In August 1716, Lady Mary Wortley Montagu and her husband, the newly appointed British Ambassador to the Ottoman Empire, set off from London for Constantinople, modern-day Istanbul. The journey across Europe took several months; between 1717 and 1718 they lived in a house in Pera, a cosmopolitan district on the European shore of the city.
The letters Lady Mary wrote to her friends in England during this period give us some of the most evocative descriptions in the English language of early eighteenth-century Istanbul, when the Ottoman Empire still retained much of the wealth and cultural diversity of its zenith in the previous century.
It is obvious from Lady Mary's correspondence that she would have made a far more successful diplomat than her husband, who was recalled to London after only a year (the couple stayed on an extra year anyway). She made the most of her privilege as a woman to access the nuclei of Ottoman life, braving the steamy nudity of the hamam and learning Turkish by infiltrating the harem (women's quarters) of Topkapi Palace, where she befriended the women closest to Sultan Ahmed III and learnt about political machinations hidden from her husband.
However, her greatest achievement – and one for which history has not sufficiently rewarded her – was in the field of medicine. In 1717 she wrote to a friend about the Ottoman practice of smallpox inoculation – called 'variolation' – long before the procedure was known about in Europe:
'The small-pox, so fatal, and so general amongst us, is here entirely harmless by the invention of ingrafting, which is the term they give it. There is a set of old women who make it their business to perform the operation every autumn, in the month of September, when the great heat is abated... the old woman comes with a nut-shell full of the matter of the best sort of small-pox, and asks what vein you please to have opened. She immediately rips open that you offer to her with a large needle (which gives you no more pain than a common scratch), and puts into the vein as much matter as can lye upon the head of her needle, and after that binds up the little wound with a hollow bit of shell.' – Letter from Lady Montagu to Mrs S. C., Adrianople, 1st April 1717.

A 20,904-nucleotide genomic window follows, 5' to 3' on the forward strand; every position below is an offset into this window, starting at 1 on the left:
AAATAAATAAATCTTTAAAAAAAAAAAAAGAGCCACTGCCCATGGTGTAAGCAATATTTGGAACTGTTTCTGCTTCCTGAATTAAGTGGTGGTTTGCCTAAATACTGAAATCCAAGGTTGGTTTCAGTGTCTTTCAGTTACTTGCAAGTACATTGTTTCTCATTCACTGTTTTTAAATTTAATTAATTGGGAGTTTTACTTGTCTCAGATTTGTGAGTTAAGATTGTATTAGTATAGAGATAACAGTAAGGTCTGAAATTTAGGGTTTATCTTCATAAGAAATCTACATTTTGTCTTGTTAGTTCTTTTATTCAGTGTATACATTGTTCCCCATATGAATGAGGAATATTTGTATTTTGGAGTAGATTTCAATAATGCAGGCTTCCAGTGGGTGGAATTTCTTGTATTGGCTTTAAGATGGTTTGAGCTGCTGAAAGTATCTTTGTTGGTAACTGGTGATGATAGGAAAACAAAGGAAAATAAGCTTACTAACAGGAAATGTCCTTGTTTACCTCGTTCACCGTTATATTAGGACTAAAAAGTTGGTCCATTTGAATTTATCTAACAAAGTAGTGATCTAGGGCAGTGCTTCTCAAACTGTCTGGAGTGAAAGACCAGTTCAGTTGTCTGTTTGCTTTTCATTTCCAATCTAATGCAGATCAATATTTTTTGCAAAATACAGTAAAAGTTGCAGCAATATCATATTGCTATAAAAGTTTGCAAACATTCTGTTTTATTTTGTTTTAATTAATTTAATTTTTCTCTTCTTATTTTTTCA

Lady Mary herself had suffered smallpox two years earlier, which had left her with scars; her brother had been killed during the same epidemic. No doubt with this in mind, she persuaded the British Embassy's doctor, Charles Maitland, to carry out what must have seemed like an alarmingly primitive process on her four-year-old son, Edward (seen in the painting above with his mother).
The procedure proved successful, as you can see from this much later portrait of Edward, who went on to become a traveller in his own right (he left England permanently in 1762 and travelled in the Middle East as an enthusiastic archaeologist, eventually settling in Venice in 1773).
After returning to London in 1718, Lady Mary was eager to introduce the method to English doctors, who were at first highly sceptical, even after Lady Mary demonstrated it successfully on her remaining uninoculated child, her daughter Mary (who had been born in Istanbul), in April 1721. She garnered some attention for this, after making efforts to publicise the event (and after persuading Newgate Prison authorities to test the procedure on seven (un)lucky prisoners), but has still been passed over in the history books in favour of the British doctor Edward Jenner, who is considered the 'father of immunology' – despite having popularised the process of vaccination nearly eighty years after Montagu first made the theory known in England.
Even today, few know of her contributions to the field of immunology. The NHS website has a page devoted to the 'history of vaccination', which states that: '[in the 1700s] variolation eventually spread to Turkey, and arrived in England in the early 18th century.' In 1796 'British physician Dr Edward Jenner discovered vaccination in its modern form and proved to the scientific community that it worked.' According to this official website, variolation arrived like some kind of immaculate conception in Britain before a man took the credit many years later – plus ça change.
Fortunately, the paintings above, and Lady Mary's letters, help us recognise the pioneering role she had in developing the process of vaccination that has saved tens of millions of lives in the past two centuries.
Alev Scott is the author of Ottoman Odyssey, published by Riverrun